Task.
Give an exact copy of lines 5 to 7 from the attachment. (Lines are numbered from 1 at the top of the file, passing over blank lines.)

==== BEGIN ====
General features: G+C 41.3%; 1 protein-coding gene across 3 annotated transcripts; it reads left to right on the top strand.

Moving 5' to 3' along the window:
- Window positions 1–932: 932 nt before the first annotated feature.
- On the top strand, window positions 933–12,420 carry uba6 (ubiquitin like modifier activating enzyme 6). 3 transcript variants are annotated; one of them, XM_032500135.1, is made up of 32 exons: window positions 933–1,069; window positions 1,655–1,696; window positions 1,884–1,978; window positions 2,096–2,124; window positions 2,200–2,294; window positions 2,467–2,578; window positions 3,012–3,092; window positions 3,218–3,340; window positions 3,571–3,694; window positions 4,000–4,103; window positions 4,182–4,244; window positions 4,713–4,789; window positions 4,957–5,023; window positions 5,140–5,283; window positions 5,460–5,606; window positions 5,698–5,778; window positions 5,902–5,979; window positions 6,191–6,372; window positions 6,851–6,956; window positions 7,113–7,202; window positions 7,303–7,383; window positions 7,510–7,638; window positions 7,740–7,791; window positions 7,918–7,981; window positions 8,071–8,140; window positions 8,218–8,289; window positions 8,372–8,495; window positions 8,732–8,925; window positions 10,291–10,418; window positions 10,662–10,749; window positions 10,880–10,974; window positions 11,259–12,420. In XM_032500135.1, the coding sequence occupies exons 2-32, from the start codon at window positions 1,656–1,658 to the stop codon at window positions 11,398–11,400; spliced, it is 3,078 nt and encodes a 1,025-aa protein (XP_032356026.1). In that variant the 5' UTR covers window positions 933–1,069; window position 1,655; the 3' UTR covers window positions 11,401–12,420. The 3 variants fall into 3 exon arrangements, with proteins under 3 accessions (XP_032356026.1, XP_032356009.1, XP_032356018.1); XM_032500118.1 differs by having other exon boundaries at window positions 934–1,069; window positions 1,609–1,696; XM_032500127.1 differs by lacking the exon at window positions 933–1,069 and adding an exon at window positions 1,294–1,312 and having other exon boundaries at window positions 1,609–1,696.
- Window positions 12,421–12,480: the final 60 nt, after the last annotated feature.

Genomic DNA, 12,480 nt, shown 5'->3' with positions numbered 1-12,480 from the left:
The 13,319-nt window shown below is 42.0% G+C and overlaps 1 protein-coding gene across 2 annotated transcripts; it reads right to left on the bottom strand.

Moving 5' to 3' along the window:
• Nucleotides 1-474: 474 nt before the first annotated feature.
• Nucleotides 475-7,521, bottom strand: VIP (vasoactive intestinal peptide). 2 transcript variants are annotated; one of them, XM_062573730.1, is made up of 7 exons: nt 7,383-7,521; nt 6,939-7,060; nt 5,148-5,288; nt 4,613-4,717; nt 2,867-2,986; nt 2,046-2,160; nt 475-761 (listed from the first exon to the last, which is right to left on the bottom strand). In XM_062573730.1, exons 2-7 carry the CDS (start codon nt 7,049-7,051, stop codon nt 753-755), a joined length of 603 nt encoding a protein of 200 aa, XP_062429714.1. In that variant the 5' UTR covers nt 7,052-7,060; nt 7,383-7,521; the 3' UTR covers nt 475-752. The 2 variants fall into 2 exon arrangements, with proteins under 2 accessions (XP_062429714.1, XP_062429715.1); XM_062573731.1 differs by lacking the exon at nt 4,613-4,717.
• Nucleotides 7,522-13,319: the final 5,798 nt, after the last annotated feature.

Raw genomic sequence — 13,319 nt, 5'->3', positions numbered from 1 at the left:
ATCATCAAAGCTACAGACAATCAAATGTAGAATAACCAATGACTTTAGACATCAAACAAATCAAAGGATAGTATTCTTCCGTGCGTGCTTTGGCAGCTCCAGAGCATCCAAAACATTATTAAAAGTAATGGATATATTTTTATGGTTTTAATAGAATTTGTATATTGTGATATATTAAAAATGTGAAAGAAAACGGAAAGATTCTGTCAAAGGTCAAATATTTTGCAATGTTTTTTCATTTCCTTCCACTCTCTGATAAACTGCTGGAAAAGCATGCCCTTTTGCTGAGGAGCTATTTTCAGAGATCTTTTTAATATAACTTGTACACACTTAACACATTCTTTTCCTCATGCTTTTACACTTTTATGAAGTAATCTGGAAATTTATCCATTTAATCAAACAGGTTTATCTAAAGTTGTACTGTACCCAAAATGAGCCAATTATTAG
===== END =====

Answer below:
- Window positions 12,421–12,480: the final 60 nt, after the last annotated feature.

Genomic DNA, 12,480 nt, shown 5'->3' with positions numbered 1-12,480 from the left:
The 13,319-nt window shown below is 42.0% G+C and overlaps 1 protein-coding gene across 2 annotated transcripts; it reads right to left on the bottom strand.